Ah, the young! Where would we be without these yelping pups, these wanton purveyors of licentiousness, these brawling, mewling, puking specimens of underdone humanity?
Where would we be?
I'll tell you where we'd be: without a convenient whipping boy (or girl) to flay for all the ills of an alcohol-sodden society.
Now I'm no wowser and enjoy a drink as much as the next bloke, but is there anyone else out there who's beginning to think "the young" have been unfairly besmirched in the debate over what to do about the demon booze?
There is an issue with young people and excessive drinking. But is their boundary-challenging, adolescent experimentation really at the heart of all the alcohol-related harm that occurs repeatedly in our towns and cities every day and night of the week?
Or is there something more to it?
Is it necessarily the young who get smashed and beat up their partners in the orgy of the domestic violence that scars many of our communities; is it always the young who, buoyed on bottled courage, venture out on crime and vandalism sprees; is it inevitably the blotto youth who gets behind the wheel of a-too-powerful car and runs down an innocent pedestrian?
Or who, after a night on the tiles, gets loosely lippy with a passing group of revellers and ends up in hospital with a fat lip, broken nose and fractured skull for his troubles?
Reaction to last week's half-hearted attempts by the Government to get to grip with the booze problem predictably involved a chorus of complaints against the under-20s - as if the chaotic manifestations of drunkenness were to be laid at their door alone.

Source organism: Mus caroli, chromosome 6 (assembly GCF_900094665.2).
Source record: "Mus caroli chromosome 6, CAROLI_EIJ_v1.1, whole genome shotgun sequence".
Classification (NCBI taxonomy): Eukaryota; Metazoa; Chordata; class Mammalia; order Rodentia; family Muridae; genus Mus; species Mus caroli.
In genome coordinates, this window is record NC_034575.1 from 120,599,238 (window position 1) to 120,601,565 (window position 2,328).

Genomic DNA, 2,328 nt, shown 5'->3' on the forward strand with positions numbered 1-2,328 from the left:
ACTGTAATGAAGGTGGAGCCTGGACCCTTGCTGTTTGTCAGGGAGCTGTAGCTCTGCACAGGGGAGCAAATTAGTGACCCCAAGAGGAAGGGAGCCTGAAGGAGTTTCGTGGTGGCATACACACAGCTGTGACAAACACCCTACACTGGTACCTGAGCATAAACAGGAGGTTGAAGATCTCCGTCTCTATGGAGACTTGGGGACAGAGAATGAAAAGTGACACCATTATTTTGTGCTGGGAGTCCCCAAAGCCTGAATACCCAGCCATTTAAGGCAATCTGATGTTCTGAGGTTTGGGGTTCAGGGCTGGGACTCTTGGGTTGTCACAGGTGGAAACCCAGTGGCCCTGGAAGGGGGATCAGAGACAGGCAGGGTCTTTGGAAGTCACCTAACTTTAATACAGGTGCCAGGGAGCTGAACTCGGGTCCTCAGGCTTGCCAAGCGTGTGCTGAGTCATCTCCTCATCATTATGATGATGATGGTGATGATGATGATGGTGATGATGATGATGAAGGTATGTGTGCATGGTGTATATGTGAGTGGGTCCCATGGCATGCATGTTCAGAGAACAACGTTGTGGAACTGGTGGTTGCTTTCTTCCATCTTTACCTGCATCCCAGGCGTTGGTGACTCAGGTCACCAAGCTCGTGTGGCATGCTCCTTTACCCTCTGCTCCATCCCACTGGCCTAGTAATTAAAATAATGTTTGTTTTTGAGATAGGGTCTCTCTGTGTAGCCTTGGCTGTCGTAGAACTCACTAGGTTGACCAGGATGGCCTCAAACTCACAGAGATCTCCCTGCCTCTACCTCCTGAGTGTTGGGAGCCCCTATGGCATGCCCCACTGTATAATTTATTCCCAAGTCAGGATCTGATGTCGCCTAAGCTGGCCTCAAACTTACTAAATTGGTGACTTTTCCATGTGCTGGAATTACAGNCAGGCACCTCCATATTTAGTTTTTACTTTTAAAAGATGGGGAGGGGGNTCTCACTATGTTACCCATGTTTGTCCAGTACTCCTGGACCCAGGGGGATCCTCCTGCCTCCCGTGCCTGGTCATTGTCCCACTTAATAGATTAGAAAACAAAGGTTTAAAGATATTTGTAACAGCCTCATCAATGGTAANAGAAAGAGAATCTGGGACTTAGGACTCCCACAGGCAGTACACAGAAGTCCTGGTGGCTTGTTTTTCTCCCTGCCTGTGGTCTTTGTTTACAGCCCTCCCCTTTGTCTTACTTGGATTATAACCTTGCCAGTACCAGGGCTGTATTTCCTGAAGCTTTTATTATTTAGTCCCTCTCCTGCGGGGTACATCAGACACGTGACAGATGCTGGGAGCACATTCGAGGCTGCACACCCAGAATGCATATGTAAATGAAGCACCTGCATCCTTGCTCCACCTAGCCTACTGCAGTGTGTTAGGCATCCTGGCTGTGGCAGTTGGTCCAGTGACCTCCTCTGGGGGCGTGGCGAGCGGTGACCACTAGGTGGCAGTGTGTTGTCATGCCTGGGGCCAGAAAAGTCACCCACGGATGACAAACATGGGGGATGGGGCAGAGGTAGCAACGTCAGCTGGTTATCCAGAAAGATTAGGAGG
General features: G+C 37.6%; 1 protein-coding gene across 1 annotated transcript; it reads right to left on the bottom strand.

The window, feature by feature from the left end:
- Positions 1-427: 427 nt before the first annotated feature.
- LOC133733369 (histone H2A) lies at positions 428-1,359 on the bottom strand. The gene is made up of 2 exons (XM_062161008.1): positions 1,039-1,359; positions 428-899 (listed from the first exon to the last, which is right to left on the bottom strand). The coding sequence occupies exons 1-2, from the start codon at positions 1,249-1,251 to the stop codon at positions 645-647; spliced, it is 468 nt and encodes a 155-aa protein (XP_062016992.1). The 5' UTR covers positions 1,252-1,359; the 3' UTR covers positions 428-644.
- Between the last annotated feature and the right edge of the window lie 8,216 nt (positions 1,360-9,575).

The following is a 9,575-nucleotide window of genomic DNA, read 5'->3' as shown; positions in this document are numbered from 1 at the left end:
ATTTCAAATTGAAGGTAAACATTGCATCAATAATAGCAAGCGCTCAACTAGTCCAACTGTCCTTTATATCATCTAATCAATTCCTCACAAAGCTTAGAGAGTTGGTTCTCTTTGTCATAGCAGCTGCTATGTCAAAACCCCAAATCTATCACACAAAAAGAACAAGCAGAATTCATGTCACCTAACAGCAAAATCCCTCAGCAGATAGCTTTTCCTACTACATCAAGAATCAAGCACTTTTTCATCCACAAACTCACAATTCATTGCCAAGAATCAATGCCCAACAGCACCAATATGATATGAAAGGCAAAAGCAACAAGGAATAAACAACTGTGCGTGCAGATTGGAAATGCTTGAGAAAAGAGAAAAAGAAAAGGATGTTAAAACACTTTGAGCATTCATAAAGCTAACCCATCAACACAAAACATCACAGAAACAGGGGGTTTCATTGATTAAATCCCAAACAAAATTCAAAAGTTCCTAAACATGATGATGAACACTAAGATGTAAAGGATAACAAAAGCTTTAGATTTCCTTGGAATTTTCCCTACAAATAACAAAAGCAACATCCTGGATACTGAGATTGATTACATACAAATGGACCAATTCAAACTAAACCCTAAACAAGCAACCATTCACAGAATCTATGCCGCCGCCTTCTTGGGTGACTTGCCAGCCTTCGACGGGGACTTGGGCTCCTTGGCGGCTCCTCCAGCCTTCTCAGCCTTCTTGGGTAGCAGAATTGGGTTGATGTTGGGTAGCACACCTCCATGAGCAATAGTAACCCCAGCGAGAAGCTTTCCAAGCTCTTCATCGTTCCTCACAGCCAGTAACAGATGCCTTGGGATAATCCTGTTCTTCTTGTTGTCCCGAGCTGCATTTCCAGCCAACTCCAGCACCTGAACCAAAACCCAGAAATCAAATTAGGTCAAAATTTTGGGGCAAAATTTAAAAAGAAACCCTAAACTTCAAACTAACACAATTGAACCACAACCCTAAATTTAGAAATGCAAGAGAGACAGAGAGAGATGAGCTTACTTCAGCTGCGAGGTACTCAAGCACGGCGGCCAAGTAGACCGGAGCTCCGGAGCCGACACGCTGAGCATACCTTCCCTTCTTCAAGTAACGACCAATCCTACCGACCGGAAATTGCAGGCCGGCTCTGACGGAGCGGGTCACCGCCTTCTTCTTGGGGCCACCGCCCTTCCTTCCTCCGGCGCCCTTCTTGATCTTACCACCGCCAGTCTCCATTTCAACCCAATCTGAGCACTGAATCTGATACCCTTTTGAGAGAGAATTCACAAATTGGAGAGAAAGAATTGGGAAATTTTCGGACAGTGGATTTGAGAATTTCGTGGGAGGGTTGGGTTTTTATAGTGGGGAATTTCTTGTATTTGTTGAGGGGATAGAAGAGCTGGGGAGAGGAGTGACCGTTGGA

In fact, according to Prof Doug Sellman, of the National Addictions Centre in Christchurch, 92% of the country's problem drinkers are over the age of 20. Our real problem with alcohol is one that stretches across the community and through the ages.
Naturally in a city like Otago where there are large concentrations of young people who like a drink - and who haven't yet learned the restraint that comes to many of us with experience and age - the statistics might seem skewed. But the evidence, on the whole, tends to demolish the easy idea that alcohol abuse is a disease of the young.
Consequently, arguments about raising the drinking age or not, only partly address the point. Yes, restricting access on an age-related basis would almost certainly help with the problem in so far as it pertains to that group.
But it would do little to address the fundamentals: we exist amid a society that puts booze on a pedestal; that allows the industries that manufacture and sell it to profit mightily while the rest of us pick up the medical and social pieces with our taxes; a society that finds ever more sophisticated and alluring ways of promoting alcoholic beverages; a legislative framework which makes access to booze easier than to milk, and almost as cheap.
The Government's proposed new Bill, in response to a detailed project by the Law Commission, skirts around the edges of the problem; essentially, once again, puts it in the too-hard basket. And in large part points the finger of blame at those yelping, intoxicated pups.
Youth and its drinking problem is nothing more than an easy stereotype; it tarnishes all with the same brush, imposing a lazy and demonstrably false characterisation.
Last week I went to a couple of events that proved a useful antidote to such casual assassination. One was the announcement of the local singers, dancers and musicians who will perform as part of the ODT's 150 birthday bash, the Big Night In, at Forsyth Barr Stadium in November.
There I witnessed the preview performances of just two of the young and hugely talented performers who, I wager, will knock people's socks off on the night: Sequoia Cunningham (15) and Georgie Daniell (18).
The other was the terrific young cast of the Fortune's Theatre's latest production - the contemporary hit musical Avenue Q. What talent, what discipline, what a gas! We need to open our eyes to some of the amazing young talent this country and this city produces and support it in its endeavours. They are merely the tip of the iceberg. Talented, committed, hard-working, sober.
It's time we "oldies" drained the glass and had a good look at ourselves in the mirror.
- Simon Cunliffe is deputy editor (news) at the Otago Daily Times.